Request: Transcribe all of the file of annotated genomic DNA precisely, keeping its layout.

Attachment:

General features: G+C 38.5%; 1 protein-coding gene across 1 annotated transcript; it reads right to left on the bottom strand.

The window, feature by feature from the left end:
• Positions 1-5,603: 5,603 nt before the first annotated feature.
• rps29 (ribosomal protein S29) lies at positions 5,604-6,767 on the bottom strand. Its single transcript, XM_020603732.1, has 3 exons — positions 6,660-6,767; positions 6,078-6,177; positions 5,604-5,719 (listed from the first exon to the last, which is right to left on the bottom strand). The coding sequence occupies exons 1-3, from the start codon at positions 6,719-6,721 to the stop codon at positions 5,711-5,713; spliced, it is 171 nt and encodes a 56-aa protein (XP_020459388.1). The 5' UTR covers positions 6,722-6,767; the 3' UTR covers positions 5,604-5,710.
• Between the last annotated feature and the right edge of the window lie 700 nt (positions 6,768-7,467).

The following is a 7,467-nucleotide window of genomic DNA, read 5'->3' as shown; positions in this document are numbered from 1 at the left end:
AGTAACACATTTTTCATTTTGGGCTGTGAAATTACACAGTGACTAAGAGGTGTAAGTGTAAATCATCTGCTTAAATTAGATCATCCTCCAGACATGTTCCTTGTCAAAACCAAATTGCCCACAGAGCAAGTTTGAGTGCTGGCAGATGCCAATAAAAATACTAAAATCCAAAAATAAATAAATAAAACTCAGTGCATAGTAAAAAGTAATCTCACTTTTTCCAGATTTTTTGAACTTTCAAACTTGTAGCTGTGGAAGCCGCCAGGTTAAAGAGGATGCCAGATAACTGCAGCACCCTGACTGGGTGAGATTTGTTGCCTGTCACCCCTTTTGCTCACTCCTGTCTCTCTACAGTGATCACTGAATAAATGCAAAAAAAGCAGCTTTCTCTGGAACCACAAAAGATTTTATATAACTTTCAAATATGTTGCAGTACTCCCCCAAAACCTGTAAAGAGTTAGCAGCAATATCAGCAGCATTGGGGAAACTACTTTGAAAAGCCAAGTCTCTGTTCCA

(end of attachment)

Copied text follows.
General features: G+C 38.5%; 1 protein-coding gene across 1 annotated transcript; it reads right to left on the bottom strand.

The window, feature by feature from the left end:
• Positions 1-5,603: 5,603 nt before the first annotated feature.
• rps29 (ribosomal protein S29) lies at positions 5,604-6,767 on the bottom strand. Its single transcript, XM_020603732.1, has 3 exons — positions 6,660-6,767; positions 6,078-6,177; positions 5,604-5,719 (listed from the first exon to the last, which is right to left on the bottom strand). The coding sequence occupies exons 1-3, from the start codon at positions 6,719-6,721 to the stop codon at positions 5,711-5,713; spliced, it is 171 nt and encodes a 56-aa protein (XP_020459388.1). The 5' UTR covers positions 6,722-6,767; the 3' UTR covers positions 5,604-5,710.
• Between the last annotated feature and the right edge of the window lie 700 nt (positions 6,768-7,467).

The following is a 7,467-nucleotide window of genomic DNA, read 5'->3' as shown; positions in this document are numbered from 1 at the left end:
AGTAACACATTTTTCATTTTGGGCTGTGAAATTACACAGTGACTAAGAGGTGTAAGTGTAAATCATCTGCTTAAATTAGATCATCCTCCAGACATGTTCCTTGTCAAAACCAAATTGCCCACAGAGCAAGTTTGAGTGCTGGCAGATGCCAATAAAAATACTAAAATCCAAAAATAAATAAATAAAACTCAGTGCATAGTAAAAAGTAATCTCACTTTTTCCAGATTTTTTGAACTTTCAAACTTGTAGCTGTGGAAGCCGCCAGGTTAAAGAGGATGCCAGATAACTGCAGCACCCTGACTGGGTGAGATTTGTTGCCTGTCACCCCTTTTGCTCACTCCTGTCTCTCTACAGTGATCACTGAATAAATGCAAAAAAAGCAGCTTTCTCTGGAACCACAAAAGATTTTATATAACTTTCAAATATGTTGCAGTACTCCCCCAAAACCTGTAAAGAGTTAGCAGCAATATCAGCAGCATTGGGGAAACTACTTTGAAAAGCCAAGTCTCTGTTCCA